Jeremy Clarkson has described Lamborghini’s revival of the Countach, its 1970s and 80s pin-up supercar, as “tinkle-grabbingly exciting to behold” and said it’s an awful lot easier to drive than its predecessor.
Reviewing the Countach in The Sunday Times Magazine today, the star of The Grand Tour and Clarkson’s Farm said he had been promised the Aventador Ultimae he drove a few weeks back was the swan-song for Lamborghini’s current V12 engine, he was filled with “surprise and delight” when yet another “Even More Ultimate” Lamborghini tuned up on his doorstep not long after.
In 2021, Lamborghini unveiled the Countach LPI 800-4, a small-run hypercar based on the Aventador, with the same hybrid powertrain as the Lamborghini Sián FKP 37 and with styling inspired by Marcello Gandini’s wedgy supercar of the 1970s.
“Let me give you the numbers,” said Clarkson. “It costs £2 million. It produces 804bhp and it has a top speed that’s limited for safety reasons to 221mph.”
However, the revival of the Countach name stirred up some unpleasant memories of the original for Jeremy. Despite its poster-boy appeal, it was notoriously difficult and uncomfortable to drive.
“To get even remotely comfortable you needed to have no neck at all and your arms to be the exact same length as your legs. Think monkey,” he wrote.
“Next, there’s the steering. What was it like? No idea. No one has, because no one who’s ever been born has been strong enough to turn the wheel.”
Reversing was a big problem, he noted, because rearward visibility was non-existent: “The only way of seeing what’s what was to raise the door and sit on the sill, while looking over the roof and simultaneously trying to operate a clutch pedal.”
Ventilation was poor and windows didn’t wind down more than an inch, he claimed, making toll-booths a challenge. It wasn’t even especially fast — not by today’s standards, at least.
“Lamborghini said the first-generation LP 400 would do 186mph, but most people seemed to agree that realistically 170mph was your top whack. And 0-60 was dealt with in 5.6 seconds. About the same as a nineties hot hatch.”
All its downsides notwithstanding, the old Countach was still “pure theatre, a poster car, a dream car” because of its “spaceshippy” looks and the fact that it looked so futuristic on roads surrounded by Ford Cortinas and Austin Allegros.
Thankfully, it’s those looks rather than the old Countach’s other foibles that have carried forward to the new model.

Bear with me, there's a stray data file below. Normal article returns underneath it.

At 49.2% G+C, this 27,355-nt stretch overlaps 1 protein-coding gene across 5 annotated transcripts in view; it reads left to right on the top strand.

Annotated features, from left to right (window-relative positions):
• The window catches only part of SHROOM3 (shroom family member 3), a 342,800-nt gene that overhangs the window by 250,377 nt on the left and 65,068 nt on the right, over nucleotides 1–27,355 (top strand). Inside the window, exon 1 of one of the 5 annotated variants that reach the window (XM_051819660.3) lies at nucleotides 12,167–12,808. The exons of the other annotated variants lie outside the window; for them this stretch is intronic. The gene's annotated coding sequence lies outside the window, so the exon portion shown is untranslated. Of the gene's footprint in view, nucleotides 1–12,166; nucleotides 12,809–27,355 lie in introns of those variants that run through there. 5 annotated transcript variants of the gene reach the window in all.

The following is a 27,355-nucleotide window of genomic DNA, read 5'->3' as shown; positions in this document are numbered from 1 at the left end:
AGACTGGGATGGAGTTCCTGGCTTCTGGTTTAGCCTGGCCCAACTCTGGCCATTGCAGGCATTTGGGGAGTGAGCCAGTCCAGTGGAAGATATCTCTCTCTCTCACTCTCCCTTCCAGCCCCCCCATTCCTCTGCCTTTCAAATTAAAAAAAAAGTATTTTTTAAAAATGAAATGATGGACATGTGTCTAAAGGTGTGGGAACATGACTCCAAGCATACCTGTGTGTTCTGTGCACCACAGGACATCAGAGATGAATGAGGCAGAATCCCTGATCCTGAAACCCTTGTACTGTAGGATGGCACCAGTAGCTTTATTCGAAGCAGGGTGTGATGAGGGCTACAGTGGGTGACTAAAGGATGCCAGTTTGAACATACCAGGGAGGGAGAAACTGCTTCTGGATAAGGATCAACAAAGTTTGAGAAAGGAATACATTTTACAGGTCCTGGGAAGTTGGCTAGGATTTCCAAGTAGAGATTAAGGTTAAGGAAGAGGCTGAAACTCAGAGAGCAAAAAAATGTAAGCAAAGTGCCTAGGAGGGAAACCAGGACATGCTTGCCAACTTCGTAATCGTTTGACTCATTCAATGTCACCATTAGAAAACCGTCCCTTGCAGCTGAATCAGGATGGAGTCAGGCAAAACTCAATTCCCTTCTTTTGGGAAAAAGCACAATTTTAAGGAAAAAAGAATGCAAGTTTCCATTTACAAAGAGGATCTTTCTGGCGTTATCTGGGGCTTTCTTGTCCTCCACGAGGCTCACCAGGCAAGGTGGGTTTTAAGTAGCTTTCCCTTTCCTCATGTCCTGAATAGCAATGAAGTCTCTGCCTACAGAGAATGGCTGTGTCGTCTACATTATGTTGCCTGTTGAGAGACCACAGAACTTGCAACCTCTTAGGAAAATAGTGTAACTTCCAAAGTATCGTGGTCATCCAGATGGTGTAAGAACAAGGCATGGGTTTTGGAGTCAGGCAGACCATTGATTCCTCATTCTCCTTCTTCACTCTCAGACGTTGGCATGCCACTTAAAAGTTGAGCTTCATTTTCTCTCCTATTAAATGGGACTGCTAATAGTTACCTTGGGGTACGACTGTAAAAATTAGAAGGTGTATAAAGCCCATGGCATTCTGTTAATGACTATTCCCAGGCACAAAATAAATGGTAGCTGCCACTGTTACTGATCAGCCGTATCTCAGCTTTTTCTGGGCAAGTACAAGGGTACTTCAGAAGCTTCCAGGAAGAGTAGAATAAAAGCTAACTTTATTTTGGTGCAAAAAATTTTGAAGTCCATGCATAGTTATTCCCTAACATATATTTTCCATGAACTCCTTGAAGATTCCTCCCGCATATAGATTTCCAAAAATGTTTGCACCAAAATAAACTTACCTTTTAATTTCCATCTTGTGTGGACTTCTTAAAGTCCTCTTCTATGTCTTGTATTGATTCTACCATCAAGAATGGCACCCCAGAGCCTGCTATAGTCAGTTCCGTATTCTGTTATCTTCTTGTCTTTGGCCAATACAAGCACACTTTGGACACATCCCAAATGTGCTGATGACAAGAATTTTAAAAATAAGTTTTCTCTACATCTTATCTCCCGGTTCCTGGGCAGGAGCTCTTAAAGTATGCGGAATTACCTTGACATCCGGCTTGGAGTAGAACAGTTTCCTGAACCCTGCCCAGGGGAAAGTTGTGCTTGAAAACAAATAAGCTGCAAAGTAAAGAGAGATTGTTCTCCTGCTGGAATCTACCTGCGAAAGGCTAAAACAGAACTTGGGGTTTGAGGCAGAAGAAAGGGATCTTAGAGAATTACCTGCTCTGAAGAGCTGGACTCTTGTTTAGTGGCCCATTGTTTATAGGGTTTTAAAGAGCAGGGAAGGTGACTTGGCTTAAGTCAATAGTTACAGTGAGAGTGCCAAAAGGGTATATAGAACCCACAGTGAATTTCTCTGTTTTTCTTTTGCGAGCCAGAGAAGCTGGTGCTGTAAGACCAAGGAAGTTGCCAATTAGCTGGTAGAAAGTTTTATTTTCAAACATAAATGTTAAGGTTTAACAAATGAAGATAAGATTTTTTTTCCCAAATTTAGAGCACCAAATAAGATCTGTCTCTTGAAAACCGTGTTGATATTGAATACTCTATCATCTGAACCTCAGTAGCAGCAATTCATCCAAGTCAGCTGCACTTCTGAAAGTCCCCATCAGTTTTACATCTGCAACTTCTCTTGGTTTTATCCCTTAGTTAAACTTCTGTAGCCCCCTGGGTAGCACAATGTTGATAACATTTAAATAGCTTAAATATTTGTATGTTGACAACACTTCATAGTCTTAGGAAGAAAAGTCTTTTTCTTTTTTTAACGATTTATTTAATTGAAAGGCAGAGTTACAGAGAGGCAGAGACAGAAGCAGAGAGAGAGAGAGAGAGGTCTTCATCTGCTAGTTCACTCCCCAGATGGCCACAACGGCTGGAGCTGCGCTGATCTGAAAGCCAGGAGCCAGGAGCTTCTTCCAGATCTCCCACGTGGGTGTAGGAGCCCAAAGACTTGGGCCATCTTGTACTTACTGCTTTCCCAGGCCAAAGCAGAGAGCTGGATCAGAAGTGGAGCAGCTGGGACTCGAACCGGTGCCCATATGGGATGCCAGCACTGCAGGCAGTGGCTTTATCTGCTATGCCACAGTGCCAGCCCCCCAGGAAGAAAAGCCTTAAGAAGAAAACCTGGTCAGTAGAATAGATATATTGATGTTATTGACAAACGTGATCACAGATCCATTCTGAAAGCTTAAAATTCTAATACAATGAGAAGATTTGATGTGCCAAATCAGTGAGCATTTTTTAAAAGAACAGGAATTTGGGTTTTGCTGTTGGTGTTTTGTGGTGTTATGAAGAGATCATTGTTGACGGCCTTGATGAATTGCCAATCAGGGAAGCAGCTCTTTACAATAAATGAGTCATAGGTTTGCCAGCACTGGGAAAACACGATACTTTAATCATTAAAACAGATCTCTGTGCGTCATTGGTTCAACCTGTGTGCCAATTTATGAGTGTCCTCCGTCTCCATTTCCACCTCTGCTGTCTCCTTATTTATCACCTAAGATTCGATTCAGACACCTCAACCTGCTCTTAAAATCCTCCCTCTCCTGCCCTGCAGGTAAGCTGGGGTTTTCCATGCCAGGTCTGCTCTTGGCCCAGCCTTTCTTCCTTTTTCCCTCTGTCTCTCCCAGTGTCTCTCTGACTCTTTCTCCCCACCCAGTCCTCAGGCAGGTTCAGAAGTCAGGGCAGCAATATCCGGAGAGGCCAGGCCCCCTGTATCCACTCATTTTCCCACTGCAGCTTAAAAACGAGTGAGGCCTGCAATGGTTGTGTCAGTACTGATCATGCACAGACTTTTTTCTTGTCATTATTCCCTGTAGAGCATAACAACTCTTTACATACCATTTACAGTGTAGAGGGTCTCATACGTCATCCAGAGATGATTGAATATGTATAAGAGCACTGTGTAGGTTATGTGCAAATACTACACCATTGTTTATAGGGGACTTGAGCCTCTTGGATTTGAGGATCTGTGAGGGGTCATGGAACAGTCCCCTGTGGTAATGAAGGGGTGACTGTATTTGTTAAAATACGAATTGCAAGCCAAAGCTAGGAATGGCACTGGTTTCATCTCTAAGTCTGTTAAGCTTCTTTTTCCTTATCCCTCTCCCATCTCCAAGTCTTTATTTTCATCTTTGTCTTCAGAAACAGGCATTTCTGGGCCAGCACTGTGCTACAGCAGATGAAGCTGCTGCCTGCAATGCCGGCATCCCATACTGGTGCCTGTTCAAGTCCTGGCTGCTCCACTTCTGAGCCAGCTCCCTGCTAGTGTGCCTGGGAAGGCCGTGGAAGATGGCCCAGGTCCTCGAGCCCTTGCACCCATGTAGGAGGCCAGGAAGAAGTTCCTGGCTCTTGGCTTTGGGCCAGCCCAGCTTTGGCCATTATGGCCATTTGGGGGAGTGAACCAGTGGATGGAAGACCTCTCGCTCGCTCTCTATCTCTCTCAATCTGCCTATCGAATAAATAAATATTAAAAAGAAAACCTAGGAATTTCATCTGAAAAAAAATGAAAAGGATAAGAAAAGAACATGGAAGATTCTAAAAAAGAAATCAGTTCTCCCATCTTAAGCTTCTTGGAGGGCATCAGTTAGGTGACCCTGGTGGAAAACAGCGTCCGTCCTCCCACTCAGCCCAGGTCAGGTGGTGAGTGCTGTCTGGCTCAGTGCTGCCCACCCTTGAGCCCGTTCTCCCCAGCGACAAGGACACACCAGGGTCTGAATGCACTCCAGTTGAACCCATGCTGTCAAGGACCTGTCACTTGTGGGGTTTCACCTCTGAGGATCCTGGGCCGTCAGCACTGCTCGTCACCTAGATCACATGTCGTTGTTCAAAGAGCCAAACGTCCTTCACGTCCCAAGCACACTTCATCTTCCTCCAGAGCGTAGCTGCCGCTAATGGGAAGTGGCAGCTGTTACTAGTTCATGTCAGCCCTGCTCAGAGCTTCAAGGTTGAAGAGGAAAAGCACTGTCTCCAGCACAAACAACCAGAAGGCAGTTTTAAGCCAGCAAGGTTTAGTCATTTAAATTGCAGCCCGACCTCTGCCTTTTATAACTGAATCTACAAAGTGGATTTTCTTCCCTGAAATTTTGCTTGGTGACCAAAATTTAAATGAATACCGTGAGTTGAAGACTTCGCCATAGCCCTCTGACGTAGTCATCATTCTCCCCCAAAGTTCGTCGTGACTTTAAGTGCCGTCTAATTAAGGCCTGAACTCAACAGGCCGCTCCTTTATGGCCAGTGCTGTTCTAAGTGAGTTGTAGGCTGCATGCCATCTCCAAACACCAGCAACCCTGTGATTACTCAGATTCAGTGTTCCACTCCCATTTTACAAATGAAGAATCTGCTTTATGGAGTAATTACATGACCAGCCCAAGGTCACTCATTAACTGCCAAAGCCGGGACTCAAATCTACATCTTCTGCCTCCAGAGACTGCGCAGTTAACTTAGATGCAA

Noting that some “hard point” elements of the Aventador on which it’s based had to remain for engineering reasons, Clarkson pointed out changes to the front, rear and sides. “I’ve got to admit,
it’s tinkle-grabbingly exciting to behold,” he said.
“It shouldn’t have worked and yet it really, really has. They’ve made another poster car.”
On the road, the Countach is “noticeably faster” than the Ultimae thanks to its hybrid boost, Clarkson found.
“It’s mind-blowingly fast. Laugh-out-loud fast.”
While the new Countach is a lot easier to drive than the old one, nimble and delicate it is not, Clarkson found.
“You drive it by grabbing the scruff of its neck and kicking it into the corners. It’s a brute and it needs brute force. But thanks to the massive tyres and the hot weather and the four-wheel drive system, it never once complained. It just did what I was telling it to do. In the same way that a cow will do what you tell it to do if you use enough electricity in the prod.”
Although impressed by the interior, Clarkson couldn’t fathom the infotainment system but said he didn’t really need to because he was quite content to listen to the glorious sound of the V12 engine, “especially on the downshifts when it snuffles and crackles and pops slightly.”
Sadly, like its forebear, the Countach LPI 800-4 is destined to remain an image on a poster (or a phone wallpaper) for most people due to the limited production numbers.
“Just 112 examples have been made and they’re all sold,” Clarkson wrote. “God knows why they lent one to me. But I’m very happy they did.”
Read Clarkson’s review of the new Lamborghini Countach in full at The Times and Sunday Times website (subscription required).
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